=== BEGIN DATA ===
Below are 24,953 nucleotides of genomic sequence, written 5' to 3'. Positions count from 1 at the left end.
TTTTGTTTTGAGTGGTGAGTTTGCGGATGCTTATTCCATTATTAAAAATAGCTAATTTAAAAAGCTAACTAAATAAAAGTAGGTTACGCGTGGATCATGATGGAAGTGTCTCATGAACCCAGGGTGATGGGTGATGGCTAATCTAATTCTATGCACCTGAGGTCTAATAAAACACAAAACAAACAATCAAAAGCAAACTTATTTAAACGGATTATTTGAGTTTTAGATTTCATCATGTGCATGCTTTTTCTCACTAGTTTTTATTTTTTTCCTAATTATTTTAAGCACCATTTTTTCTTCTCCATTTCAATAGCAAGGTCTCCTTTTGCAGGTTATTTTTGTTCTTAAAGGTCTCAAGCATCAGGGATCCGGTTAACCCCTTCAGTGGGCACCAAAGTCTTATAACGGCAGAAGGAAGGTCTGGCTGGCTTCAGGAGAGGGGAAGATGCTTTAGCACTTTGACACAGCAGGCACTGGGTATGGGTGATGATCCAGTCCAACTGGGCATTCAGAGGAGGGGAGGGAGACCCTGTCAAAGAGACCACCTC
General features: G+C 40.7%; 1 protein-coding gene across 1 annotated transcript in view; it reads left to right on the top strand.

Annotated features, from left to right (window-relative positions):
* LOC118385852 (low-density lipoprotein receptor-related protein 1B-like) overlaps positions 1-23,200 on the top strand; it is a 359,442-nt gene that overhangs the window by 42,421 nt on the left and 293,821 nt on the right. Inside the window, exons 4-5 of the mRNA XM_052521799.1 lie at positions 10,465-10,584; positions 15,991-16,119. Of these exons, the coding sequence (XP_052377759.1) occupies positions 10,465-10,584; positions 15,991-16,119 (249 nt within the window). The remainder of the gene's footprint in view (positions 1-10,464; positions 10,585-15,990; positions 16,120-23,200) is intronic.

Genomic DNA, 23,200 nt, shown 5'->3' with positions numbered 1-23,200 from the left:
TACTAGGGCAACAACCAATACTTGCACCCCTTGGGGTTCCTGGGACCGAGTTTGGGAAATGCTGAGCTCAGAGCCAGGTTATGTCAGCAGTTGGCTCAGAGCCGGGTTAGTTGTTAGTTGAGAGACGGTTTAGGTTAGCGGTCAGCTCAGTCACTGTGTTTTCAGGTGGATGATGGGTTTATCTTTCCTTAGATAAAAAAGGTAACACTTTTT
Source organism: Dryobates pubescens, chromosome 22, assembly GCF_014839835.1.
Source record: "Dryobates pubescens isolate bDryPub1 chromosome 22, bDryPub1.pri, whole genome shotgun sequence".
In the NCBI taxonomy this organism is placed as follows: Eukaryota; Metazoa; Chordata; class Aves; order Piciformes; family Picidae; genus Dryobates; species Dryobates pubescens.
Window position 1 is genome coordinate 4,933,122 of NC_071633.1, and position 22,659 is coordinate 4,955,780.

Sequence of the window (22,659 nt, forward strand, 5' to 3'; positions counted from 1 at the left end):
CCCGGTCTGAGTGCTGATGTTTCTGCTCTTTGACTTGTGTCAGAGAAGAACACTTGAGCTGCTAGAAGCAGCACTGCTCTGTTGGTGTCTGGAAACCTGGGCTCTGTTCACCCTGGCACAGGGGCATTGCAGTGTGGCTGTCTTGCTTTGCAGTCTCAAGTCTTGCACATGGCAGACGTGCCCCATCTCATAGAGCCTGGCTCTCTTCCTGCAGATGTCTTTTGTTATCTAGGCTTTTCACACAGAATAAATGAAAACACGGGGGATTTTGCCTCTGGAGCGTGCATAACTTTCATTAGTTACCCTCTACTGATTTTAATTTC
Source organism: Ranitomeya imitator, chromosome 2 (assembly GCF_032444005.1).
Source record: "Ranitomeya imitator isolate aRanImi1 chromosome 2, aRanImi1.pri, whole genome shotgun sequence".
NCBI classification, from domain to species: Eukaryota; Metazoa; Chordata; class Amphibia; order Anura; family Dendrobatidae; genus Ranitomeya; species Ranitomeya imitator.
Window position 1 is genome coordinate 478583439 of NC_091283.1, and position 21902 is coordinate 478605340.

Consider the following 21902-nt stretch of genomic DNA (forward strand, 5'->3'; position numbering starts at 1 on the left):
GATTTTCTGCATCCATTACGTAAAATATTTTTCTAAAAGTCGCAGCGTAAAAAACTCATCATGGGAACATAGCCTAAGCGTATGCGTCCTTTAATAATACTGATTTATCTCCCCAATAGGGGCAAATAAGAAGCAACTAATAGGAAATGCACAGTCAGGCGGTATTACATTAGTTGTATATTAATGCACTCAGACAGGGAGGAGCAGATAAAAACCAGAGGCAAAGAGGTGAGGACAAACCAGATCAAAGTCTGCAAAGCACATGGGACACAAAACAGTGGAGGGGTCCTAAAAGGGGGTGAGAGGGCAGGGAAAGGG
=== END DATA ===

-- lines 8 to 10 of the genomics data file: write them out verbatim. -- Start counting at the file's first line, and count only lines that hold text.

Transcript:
Source organism: Dryobates pubescens, chromosome 22, assembly GCF_014839835.1.
Source record: "Dryobates pubescens isolate bDryPub1 chromosome 22, bDryPub1.pri, whole genome shotgun sequence".
In the NCBI taxonomy this organism is placed as follows: Eukaryota; Metazoa; Chordata; class Aves; order Piciformes; family Picidae; genus Dryobates; species Dryobates pubescens.